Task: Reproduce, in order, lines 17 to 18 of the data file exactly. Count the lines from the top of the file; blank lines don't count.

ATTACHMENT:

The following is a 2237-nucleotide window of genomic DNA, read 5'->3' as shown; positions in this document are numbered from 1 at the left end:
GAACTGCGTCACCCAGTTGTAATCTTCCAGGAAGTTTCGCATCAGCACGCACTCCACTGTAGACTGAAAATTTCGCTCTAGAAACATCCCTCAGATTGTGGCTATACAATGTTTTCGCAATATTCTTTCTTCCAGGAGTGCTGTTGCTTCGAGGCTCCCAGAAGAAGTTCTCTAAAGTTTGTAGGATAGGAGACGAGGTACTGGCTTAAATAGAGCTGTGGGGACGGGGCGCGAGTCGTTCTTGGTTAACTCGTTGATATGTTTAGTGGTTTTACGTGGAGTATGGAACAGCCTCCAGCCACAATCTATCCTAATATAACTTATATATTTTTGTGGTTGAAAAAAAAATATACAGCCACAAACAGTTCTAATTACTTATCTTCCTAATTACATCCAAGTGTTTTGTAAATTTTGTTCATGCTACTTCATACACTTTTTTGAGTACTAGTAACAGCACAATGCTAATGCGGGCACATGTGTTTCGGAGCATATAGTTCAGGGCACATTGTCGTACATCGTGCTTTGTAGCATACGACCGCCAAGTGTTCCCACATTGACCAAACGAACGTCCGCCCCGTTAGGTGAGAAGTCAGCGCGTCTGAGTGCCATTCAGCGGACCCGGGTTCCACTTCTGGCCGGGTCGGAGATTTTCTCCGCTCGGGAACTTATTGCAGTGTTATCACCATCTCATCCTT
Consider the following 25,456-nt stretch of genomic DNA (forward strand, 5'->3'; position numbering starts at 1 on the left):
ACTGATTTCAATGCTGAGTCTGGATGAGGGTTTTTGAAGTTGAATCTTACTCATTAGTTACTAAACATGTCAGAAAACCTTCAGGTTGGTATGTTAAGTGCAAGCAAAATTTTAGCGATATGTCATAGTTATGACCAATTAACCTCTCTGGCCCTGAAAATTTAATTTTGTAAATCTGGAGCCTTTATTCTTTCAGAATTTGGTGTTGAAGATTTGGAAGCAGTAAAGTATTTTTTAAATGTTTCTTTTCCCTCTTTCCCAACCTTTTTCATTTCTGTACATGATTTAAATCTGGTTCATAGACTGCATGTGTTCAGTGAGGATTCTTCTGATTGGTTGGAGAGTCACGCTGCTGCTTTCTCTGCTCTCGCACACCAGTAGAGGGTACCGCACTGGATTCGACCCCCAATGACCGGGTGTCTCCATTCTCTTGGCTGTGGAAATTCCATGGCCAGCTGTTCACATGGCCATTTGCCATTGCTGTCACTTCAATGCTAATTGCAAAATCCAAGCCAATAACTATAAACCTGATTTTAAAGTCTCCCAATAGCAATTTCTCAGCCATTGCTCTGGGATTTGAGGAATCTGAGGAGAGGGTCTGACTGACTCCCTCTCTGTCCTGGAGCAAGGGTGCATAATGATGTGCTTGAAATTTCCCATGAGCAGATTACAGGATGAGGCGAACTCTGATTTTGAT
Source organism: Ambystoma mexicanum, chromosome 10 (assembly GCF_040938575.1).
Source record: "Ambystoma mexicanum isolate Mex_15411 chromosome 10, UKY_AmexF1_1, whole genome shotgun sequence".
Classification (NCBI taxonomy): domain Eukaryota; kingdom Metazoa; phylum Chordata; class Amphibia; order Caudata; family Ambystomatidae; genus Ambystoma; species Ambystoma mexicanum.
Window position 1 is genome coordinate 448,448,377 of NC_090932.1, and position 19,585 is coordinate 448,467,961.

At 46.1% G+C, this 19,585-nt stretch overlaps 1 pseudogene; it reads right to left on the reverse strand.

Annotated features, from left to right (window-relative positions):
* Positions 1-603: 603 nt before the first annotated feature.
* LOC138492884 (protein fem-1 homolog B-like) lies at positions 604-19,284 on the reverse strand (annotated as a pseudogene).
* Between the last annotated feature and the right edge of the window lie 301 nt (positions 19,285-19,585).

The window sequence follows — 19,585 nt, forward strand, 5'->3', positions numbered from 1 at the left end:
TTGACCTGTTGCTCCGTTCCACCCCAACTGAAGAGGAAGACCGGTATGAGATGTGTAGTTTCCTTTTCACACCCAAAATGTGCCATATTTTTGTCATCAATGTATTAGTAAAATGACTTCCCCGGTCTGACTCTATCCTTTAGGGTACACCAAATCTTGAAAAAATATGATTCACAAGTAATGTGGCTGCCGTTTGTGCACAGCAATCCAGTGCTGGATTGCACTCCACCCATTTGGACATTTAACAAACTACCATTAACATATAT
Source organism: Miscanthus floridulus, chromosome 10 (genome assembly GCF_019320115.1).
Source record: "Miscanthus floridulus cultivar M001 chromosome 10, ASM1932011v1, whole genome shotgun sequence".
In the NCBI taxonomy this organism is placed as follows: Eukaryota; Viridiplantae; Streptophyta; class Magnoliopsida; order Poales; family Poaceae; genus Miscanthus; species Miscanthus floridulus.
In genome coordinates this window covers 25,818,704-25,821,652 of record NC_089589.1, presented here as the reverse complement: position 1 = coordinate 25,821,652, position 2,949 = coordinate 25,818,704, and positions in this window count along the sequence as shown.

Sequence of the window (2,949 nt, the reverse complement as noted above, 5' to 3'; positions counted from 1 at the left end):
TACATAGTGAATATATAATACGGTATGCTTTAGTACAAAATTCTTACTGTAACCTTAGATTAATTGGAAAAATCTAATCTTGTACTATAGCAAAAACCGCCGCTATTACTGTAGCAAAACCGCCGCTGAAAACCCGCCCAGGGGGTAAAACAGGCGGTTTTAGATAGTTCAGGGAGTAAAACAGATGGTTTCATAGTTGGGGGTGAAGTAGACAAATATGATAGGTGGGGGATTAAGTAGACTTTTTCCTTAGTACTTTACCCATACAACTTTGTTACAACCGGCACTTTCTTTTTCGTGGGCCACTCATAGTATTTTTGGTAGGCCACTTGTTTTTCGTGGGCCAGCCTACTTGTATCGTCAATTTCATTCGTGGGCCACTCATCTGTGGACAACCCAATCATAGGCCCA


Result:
Source record: "Miscanthus floridulus cultivar M001 chromosome 10, ASM1932011v1, whole genome shotgun sequence".
In the NCBI taxonomy this organism is placed as follows: Eukaryota; Viridiplantae; Streptophyta; class Magnoliopsida; order Poales; family Poaceae; genus Miscanthus; species Miscanthus floridulus.